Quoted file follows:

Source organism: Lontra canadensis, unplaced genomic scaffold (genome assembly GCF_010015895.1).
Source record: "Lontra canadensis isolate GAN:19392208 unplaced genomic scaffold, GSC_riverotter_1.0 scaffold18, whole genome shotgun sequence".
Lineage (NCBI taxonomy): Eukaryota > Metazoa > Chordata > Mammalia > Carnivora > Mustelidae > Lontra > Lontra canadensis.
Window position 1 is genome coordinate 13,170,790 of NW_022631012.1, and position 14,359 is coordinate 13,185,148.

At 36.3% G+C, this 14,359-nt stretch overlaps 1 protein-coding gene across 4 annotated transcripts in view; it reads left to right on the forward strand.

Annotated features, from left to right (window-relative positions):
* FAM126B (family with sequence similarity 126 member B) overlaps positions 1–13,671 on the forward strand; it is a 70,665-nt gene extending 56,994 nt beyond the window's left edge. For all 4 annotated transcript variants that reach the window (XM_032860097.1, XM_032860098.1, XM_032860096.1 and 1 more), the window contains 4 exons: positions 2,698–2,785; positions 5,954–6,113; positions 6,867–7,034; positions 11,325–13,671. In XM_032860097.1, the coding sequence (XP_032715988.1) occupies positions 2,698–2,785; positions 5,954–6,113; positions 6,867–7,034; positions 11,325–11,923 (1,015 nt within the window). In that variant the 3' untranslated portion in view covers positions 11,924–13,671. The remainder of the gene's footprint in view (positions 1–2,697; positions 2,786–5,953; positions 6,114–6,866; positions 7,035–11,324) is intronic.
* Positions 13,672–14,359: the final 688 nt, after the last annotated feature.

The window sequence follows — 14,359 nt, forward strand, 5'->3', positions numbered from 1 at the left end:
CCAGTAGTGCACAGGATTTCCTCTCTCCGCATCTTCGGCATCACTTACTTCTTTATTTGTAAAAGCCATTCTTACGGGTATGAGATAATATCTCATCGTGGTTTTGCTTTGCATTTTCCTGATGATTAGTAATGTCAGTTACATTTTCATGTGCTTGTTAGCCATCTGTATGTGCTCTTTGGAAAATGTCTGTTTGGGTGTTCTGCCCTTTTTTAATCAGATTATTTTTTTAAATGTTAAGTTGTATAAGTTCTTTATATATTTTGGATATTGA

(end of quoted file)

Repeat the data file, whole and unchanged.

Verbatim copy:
Source organism: Lontra canadensis, unplaced genomic scaffold (genome assembly GCF_010015895.1).
Source record: "Lontra canadensis isolate GAN:19392208 unplaced genomic scaffold, GSC_riverotter_1.0 scaffold18, whole genome shotgun sequence".
Lineage (NCBI taxonomy): Eukaryota > Metazoa > Chordata > Mammalia > Carnivora > Mustelidae > Lontra > Lontra canadensis.
Window position 1 is genome coordinate 13,170,790 of NW_022631012.1, and position 14,359 is coordinate 13,185,148.

At 36.3% G+C, this 14,359-nt stretch overlaps 1 protein-coding gene across 4 annotated transcripts in view; it reads left to right on the forward strand.

Annotated features, from left to right (window-relative positions):
* FAM126B (family with sequence similarity 126 member B) overlaps positions 1–13,671 on the forward strand; it is a 70,665-nt gene extending 56,994 nt beyond the window's left edge. For all 4 annotated transcript variants that reach the window (XM_032860097.1, XM_032860098.1, XM_032860096.1 and 1 more), the window contains 4 exons: positions 2,698–2,785; positions 5,954–6,113; positions 6,867–7,034; positions 11,325–13,671. In XM_032860097.1, the coding sequence (XP_032715988.1) occupies positions 2,698–2,785; positions 5,954–6,113; positions 6,867–7,034; positions 11,325–11,923 (1,015 nt within the window). In that variant the 3' untranslated portion in view covers positions 11,924–13,671. The remainder of the gene's footprint in view (positions 1–2,697; positions 2,786–5,953; positions 6,114–6,866; positions 7,035–11,324) is intronic.
* Positions 13,672–14,359: the final 688 nt, after the last annotated feature.

The window sequence follows — 14,359 nt, forward strand, 5'->3', positions numbered from 1 at the left end:
CCAGTAGTGCACAGGATTTCCTCTCTCCGCATCTTCGGCATCACTTACTTCTTTATTTGTAAAAGCCATTCTTACGGGTATGAGATAATATCTCATCGTGGTTTTGCTTTGCATTTTCCTGATGATTAGTAATGTCAGTTACATTTTCATGTGCTTGTTAGCCATCTGTATGTGCTCTTTGGAAAATGTCTGTTTGGGTGTTCTGCCCTTTTTTAATCAGATTATTTTTTTAAATGTTAAGTTGTATAAGTTCTTTATATATTTTGGATATTGA